Certainly, it does look as though it hits higher taxpayers more than basic rate taxpayers.

Something to remember here, though, is that if your dividends are received within an ISA they remain completely tax free. 

What this does seem to do is make ISAs even more attractive investing vehicles as now even basic rate taxpayers get a very clear tax benefit (for dividend payments beyond the £5,000 threshold) of 7.5% over their non-ISA brethren.

A (Contrived) Case Study: Basic-rate Taxpayer

Let's take a quick case study. I am a basic rate taxpayer who has a portfolio which throws off £15,000 (lucky me) in dividend income which is not held in an ISA.

Before the changes I would pay--effectively--nothing in tax. But, what would I pay in tax next year?

Well, £5,000 is untaxed leaving £10,000 subject to the 7.5% tax. This means I would pay £750 in tax. In total, then my dividend income--net tax--would be £14,250. My effective taxrate (including the tax-free allowance) would be about 5%.

An (Even More) Contrived Case Study: Higher-rate Taxpayer

Let's say I am a higher rate taxpayer with £10,000 in dividend income outside an ISA. 

Under the current system I would pay £2,500 in tax on my dividend income leaving me with £7,500 in dividend income net tax.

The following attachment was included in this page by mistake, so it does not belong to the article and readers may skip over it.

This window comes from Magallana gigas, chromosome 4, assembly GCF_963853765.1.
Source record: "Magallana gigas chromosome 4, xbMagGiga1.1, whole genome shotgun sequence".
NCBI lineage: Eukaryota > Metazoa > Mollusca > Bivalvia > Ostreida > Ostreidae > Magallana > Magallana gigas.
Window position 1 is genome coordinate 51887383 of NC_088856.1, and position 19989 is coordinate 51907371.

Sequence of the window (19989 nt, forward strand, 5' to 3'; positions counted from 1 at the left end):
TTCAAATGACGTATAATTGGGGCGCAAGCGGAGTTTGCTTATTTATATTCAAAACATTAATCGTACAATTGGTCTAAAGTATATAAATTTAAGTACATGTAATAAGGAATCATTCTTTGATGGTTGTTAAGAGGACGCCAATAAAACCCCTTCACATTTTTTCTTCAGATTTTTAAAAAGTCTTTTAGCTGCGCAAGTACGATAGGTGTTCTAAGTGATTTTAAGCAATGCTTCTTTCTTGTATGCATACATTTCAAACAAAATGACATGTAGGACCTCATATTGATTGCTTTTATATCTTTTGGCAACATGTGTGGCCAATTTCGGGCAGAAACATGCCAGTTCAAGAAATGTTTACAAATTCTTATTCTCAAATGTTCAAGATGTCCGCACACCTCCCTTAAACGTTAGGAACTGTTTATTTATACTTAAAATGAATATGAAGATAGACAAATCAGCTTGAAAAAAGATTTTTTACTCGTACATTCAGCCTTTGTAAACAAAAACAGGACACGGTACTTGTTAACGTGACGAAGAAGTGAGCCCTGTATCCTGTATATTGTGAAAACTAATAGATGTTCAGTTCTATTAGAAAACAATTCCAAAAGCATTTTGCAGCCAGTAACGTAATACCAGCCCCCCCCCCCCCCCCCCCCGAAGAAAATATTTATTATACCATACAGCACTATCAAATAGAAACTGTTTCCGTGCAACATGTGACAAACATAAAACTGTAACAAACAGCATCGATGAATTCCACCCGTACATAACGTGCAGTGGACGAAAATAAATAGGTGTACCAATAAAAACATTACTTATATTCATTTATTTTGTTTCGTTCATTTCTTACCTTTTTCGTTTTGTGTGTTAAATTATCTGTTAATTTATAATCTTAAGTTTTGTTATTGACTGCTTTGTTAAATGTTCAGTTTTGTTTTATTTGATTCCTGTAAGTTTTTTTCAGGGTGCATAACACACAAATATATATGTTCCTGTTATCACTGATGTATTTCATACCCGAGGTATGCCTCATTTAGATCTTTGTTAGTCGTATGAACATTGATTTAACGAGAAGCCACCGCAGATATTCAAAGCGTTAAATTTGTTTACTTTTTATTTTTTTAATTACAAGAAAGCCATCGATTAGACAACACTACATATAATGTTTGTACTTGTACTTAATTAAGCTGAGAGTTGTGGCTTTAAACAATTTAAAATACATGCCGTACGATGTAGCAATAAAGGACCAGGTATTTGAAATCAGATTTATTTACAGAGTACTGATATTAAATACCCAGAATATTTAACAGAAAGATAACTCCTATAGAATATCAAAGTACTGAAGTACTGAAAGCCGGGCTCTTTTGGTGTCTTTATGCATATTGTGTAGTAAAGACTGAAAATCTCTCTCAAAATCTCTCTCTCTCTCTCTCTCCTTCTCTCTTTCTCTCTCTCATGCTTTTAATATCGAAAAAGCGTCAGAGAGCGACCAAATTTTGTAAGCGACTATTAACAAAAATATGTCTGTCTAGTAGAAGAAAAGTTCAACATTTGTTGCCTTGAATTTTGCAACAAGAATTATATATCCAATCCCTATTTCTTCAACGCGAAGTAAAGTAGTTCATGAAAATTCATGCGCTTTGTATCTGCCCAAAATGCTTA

But under the new system?

Again, £5,000 would be tax free leaving £5,000 taxed at 32.5%. This would mean the tax extracted would be £1,625. In total my tax liability would leave me with £8,375 in dividend income. 

A (Very Contrived) FI Case Study with A Question

Let's do another one (but this time with a question thrown out to you all). 

This time my sole income is from my dividends (that is, I am financially independent) and I get £15,000 from these dividend payments.

Under the new rules, from April 2016 £11,000 of income (not dividend income, just income) is tax free.

However, this is where I come unstuck. Does this mean:

(1) Because my sole income is from dividends does that mean that the effective tax-free dividend income is £11,000 (that is, the tax-free income allowance) rather than the standard dividend income tax-free allowance? 

If so, then only £4,000 of my dividend income would be taxable at the 7.5% rate. This would result in £300 going to the taxman leaving my net income at £14,700. An effective tax rate of 2%.